Newark Dental Center


     We provide care for patients of all ages, from 9 months to 99 years old.  We have been in Newark since 1966 and have helped generations of families with their dental needs. Our compassionate, professional staff is dedicated to providing the highest level of care for you and your family.

Preventive Care                                               
  • Comprehensive Exam                                      
  • Ultrasonic Cleaning                                       
  • Fluoride and Sealants                                  
  • Digital X-Rays

Cosmetic Dentistry                                         
  • Tooth Whitening                                                 
  • Composite Fillings                                              
  • Porcelain Veneers                                            
  • Invisalign

Restorative Dentistry
  • Fillings
  • Crowns
  • Root Canals

Periodontal Therapy
  • Diagnosis
  • Treatment
  • Maintenance

Prosthetic Dentistry
  • Implants
  • Bridges
  • Dentures

Extra Services
  • Nitrous Oxide
  • Oral Conscious Sedation
  • Extractions

      The picture above shows the 3 layers of the tooth: enamel, which is like granite, dentin, which is like wood, and pulp, which is where the nerve is.  Once decay breaks through the enamel, it spreads quickly and the tooth needs to be repaired.  Fillings are best placed when cavities are small to medium in size.  Dental fillings stop further decay and damage to your teeth.  The primary diagnostic tool to detect decay is an x-ray.  Don't wait until you feel pain before you come to the dentist.  It may be too late and the cavity may have already reached the nerve.

Silver Fillings

     In our office, we see a place for both silver fillings and white fillings.  Our preference is to use white fillings for middle and front teeth.  As with any procedure, we look at the risks, benefits, and alternatives and select the dental material based on  what would work best for you.


  • Durable; long-lasting
  • Wears well; holds up well to the forces of biting
  • Relatively inexpensive
  • Generally completed in one visit
  • Self-sealing; minimal-to-no shrinkage and resists leakage
  • Resistance to further decay is high, but can be difficult to find in early stages
  • Frequency of repair and replacement is low
  • Gray colored, not tooth colored
  • May darken as it corrodes; may stain teeth over time
  • Requires removal of some healthy tooth
  • In larger amalgam fillings, the remaining tooth may weaken and fracture
  • May conduct hot and cold temperatures, causing temporary sensitivity to temperature
  • Contact with other metals may cause occasional brief electrical flow
White Fillings

      White fillings are the only choice for front teeth and the preferred choice for premolars and some first molars.  They look natural.  However, the main drawback with white fillings in molars is the presence of moisture.  To fight the moisture, it takes more time and more steps.  Following all the steps are necessary to maximize the lifespan of the fillings.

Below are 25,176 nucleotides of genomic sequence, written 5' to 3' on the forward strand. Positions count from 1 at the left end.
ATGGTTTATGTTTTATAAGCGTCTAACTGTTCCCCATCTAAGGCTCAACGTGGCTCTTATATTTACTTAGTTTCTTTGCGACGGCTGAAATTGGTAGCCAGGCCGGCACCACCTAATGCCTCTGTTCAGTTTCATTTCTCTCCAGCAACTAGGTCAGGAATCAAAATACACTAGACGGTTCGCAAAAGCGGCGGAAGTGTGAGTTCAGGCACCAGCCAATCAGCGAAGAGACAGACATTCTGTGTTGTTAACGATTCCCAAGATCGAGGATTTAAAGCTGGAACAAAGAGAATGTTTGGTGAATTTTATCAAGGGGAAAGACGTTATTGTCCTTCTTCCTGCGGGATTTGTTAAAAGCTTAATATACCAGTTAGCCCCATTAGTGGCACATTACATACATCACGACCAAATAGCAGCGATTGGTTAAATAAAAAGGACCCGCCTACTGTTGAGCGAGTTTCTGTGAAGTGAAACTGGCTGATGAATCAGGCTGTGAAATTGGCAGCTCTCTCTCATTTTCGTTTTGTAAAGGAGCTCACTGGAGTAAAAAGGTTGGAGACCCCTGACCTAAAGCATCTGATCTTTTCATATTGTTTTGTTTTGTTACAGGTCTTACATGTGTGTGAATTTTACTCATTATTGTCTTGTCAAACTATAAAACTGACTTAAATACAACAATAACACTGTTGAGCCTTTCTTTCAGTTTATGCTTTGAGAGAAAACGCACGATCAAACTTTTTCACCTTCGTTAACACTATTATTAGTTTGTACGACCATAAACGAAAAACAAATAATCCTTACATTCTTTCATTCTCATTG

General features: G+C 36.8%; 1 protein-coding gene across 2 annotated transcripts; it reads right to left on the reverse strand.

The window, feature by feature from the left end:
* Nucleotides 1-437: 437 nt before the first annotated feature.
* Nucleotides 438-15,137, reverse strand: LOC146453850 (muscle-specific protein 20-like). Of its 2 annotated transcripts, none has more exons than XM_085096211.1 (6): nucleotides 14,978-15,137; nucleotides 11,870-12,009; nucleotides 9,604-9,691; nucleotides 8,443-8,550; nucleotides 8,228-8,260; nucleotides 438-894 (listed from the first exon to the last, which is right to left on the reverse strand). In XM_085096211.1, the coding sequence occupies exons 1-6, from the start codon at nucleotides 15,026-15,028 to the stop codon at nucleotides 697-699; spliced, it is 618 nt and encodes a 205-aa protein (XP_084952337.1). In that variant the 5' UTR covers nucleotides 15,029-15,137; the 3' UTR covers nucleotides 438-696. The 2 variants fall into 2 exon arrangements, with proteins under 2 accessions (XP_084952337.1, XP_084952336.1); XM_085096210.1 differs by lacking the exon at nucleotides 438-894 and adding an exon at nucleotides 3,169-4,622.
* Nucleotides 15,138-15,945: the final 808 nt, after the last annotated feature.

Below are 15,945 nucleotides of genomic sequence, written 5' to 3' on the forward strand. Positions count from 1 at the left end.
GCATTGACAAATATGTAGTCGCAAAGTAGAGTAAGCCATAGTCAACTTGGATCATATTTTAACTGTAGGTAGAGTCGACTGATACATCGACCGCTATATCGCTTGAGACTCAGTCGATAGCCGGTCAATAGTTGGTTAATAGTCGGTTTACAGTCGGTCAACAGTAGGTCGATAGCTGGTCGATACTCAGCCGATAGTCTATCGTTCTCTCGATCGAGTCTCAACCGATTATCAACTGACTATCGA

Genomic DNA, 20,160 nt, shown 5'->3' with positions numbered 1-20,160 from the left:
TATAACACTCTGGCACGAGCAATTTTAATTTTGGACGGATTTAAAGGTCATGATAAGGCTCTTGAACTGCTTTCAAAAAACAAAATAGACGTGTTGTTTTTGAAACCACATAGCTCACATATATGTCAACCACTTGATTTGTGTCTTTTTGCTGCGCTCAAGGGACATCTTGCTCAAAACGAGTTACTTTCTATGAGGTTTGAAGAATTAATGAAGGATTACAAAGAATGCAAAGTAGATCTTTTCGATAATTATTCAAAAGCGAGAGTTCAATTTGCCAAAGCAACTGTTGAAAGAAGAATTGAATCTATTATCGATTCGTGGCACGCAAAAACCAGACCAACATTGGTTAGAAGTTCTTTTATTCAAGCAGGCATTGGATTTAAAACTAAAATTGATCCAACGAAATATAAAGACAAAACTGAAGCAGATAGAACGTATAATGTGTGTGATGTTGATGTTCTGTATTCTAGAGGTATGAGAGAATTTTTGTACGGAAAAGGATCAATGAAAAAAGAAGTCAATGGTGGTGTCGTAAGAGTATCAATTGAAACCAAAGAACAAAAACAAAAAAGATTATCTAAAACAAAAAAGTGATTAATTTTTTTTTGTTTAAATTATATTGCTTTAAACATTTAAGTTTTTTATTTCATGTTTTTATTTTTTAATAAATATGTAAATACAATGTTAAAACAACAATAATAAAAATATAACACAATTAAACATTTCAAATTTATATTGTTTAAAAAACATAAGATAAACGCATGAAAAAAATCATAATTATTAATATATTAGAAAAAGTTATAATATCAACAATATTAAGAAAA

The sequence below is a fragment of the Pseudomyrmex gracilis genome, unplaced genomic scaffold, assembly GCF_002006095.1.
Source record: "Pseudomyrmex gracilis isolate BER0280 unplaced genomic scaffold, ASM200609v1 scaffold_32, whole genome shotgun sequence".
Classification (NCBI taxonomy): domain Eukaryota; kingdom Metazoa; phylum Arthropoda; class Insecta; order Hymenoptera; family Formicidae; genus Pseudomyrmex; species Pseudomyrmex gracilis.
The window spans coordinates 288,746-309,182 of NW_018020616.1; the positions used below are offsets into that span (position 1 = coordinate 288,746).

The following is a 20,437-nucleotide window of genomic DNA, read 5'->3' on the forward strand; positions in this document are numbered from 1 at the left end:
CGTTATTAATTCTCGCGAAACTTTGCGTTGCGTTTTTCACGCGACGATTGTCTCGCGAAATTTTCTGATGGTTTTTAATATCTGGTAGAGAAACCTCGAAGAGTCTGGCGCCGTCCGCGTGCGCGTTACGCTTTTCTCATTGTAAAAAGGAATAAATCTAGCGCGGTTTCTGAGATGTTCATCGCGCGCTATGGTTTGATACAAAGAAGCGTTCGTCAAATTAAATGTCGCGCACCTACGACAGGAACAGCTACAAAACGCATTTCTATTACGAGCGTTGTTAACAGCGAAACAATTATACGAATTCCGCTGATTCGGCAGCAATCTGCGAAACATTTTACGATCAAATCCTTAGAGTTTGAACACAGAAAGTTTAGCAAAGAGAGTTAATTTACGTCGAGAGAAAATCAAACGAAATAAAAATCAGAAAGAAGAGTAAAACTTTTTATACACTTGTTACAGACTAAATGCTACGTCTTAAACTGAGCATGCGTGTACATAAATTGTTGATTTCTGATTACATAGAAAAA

Corn or Creamed Corn

     Sometimes the decay or damage is so extensive that the tooth cannot be saved.  A good solution to replace missing teeth is dental implants.

     Think of the implant and the implant crown as having three components.  The first component is the implant, which replaces the root of a natural tooth.  The second part is the abutment, which connects the implant to the crown.  The last piece is the crown, which looks like a real tooth and sits on the abutment.

     Most of our implants are done in a staged approach.  In other words, the implant, abutment, and crown is placed in a methodical, ordered manner over the course of 6-12 months.  When the failing tooth is extracted, a bone graft is placed and the area is allowed to heal for 2-4 months.  Then the implant is placed and there is another waiting period of 3-6 months to allow the integration of the bone to the implant.  At the last stage an impression is taken of the implant and an abutment and crown is placed.  This staged approach takes time, but it offers a more healthy and predictable approach.

Implants and Dentures

     We often use implants to help support complete dentures or partial dentures.  In the old days, a person could spit out his dentures, or the denture could pop out from a sneeze.  With an implant-supported denture, the denture, in a sense, becomes attached to your jawbone for maximum retention.  You cannot push out your denture with your tongue, but need to use the strength of two hands to remove your denture.  The support and retention of the implants to the denture provides a significant upgrade in lifestyle.  The implants provide confidence while dining out or speaking with friends. 

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